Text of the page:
EDMONDS, Wash. -- Some members of the Northwest Native American tribes are finding jobs, even in this difficult economy.
A federal education program provides them training in construction trades, where high-level skills can open doors into new careers.
The Native American Career and Technical Education Program is funded by the U.S. Department of Education. Students come from all over to take advantage of it at Edmonds Community College.
"We have students from Colville, students from Neah Bay, students from Alaska," said instructor Mike Newland.
Newland wants to make the raw recruits hirable as soon as they step out of the classroom.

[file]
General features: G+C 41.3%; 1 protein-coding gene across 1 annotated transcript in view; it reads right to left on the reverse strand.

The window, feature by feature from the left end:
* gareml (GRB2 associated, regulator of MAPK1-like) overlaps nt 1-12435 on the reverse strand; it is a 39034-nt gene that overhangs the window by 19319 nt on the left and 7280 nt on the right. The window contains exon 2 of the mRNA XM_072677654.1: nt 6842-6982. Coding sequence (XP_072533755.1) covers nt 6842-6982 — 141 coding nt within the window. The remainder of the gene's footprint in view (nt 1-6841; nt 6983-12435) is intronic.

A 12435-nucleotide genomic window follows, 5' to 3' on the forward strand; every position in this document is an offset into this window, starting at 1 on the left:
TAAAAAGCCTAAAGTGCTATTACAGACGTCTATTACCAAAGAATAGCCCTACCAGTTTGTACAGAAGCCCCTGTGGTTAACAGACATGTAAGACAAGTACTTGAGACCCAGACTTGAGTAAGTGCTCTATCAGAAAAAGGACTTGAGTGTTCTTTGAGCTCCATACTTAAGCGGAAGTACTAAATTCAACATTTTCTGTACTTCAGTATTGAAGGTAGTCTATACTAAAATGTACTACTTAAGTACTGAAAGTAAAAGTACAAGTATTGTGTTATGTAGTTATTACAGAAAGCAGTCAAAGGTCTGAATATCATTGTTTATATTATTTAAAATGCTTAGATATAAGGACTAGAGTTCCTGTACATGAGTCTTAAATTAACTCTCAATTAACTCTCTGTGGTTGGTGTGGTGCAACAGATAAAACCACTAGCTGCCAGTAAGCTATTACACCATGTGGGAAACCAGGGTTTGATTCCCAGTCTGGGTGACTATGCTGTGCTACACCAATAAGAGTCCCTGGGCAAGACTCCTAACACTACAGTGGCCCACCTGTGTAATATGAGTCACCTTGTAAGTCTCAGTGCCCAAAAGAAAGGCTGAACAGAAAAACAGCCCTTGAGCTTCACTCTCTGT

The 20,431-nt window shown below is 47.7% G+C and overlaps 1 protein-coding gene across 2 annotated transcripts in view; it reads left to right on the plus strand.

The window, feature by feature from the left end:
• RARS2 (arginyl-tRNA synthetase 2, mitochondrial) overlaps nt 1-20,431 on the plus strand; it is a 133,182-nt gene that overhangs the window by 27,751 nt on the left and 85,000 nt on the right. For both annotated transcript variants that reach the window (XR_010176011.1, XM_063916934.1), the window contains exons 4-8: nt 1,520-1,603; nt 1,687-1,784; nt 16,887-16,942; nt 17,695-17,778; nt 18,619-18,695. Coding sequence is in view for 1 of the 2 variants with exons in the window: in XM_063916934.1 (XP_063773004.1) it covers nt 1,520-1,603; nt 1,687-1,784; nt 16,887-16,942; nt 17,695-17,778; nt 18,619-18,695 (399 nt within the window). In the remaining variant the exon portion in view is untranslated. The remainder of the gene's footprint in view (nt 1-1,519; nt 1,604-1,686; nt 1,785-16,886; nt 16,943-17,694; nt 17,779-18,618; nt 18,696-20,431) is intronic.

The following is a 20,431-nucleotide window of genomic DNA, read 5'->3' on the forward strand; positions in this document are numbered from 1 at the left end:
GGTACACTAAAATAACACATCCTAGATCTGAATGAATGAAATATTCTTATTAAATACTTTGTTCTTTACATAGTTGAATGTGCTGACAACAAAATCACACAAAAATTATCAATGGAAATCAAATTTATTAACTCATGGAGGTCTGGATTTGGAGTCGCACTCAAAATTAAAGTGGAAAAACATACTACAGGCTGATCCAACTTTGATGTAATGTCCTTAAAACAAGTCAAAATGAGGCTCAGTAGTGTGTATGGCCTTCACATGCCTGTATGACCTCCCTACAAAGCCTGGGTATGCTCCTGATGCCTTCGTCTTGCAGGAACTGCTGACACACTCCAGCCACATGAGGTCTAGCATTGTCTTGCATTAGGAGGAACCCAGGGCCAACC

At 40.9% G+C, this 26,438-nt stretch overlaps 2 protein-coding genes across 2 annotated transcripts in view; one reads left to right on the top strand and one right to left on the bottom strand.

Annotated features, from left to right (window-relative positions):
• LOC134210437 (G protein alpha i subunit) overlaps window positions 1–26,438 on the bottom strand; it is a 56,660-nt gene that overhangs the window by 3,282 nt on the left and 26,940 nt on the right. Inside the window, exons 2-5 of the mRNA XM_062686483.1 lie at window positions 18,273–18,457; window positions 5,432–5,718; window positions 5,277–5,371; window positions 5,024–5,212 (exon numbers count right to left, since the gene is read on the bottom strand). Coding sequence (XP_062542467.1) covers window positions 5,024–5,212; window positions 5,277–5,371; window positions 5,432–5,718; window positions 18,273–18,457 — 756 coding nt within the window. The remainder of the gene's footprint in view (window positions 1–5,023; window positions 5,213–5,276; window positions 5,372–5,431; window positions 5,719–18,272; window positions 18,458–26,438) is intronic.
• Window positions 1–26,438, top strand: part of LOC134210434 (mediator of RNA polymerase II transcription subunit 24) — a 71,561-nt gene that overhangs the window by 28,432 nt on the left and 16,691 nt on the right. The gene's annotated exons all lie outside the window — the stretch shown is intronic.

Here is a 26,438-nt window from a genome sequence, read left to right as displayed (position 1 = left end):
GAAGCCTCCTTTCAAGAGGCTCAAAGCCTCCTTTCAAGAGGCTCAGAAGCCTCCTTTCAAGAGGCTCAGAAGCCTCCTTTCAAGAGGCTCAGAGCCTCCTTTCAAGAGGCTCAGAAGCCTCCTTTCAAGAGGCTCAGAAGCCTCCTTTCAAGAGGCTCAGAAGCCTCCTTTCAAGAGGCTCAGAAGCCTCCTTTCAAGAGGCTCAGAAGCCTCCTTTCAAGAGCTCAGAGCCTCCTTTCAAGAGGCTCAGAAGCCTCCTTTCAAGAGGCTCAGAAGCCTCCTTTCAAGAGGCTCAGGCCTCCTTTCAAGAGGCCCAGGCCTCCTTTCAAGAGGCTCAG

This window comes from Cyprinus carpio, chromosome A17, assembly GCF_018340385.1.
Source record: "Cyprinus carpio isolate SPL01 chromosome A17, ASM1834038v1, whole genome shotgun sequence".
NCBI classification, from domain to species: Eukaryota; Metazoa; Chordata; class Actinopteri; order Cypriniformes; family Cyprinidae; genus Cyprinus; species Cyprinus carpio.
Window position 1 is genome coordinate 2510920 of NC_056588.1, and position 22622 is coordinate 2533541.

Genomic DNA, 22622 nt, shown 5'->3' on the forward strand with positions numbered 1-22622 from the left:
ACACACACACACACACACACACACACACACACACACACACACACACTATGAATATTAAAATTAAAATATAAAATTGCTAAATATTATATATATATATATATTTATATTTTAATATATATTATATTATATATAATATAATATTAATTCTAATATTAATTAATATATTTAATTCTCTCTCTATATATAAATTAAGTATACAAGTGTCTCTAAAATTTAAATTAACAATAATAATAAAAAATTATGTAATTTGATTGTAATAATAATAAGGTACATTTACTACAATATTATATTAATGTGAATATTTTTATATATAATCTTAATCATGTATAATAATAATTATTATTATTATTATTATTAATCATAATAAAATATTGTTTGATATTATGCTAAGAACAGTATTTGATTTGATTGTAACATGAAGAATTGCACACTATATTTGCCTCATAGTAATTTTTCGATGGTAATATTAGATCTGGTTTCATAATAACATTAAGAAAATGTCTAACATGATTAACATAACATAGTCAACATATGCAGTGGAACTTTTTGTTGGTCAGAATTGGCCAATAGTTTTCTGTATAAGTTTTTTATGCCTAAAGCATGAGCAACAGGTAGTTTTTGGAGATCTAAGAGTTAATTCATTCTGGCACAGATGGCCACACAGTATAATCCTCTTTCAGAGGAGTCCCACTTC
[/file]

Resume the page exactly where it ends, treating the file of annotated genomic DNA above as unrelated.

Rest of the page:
"We're in class Monday through Thursday from 8 to 3 o'clock with a half hour lunch, just like the real world!" said Newland.
In a matter of weeks, students can earn safety certification as well as college credit. The skills also transfer to their own personal lives.
"They can do their own home repair and not have to pay those big bills to roof their house, put a window in, retrofit their doors, put in weatherstripping, stuff like that," said Billy Burchett, who was a student and now teaches basic framing.
"I'm really grateful to have this job and grateful for the class," said stuent Spencer Morris. "Without the class I wouldn't have even applied for this."
The classes are free and open to tribal members 18-years and older.
MARK NEWLAND,NACTEP: 360-716-4759
WENDY THOMPSON: email@example.com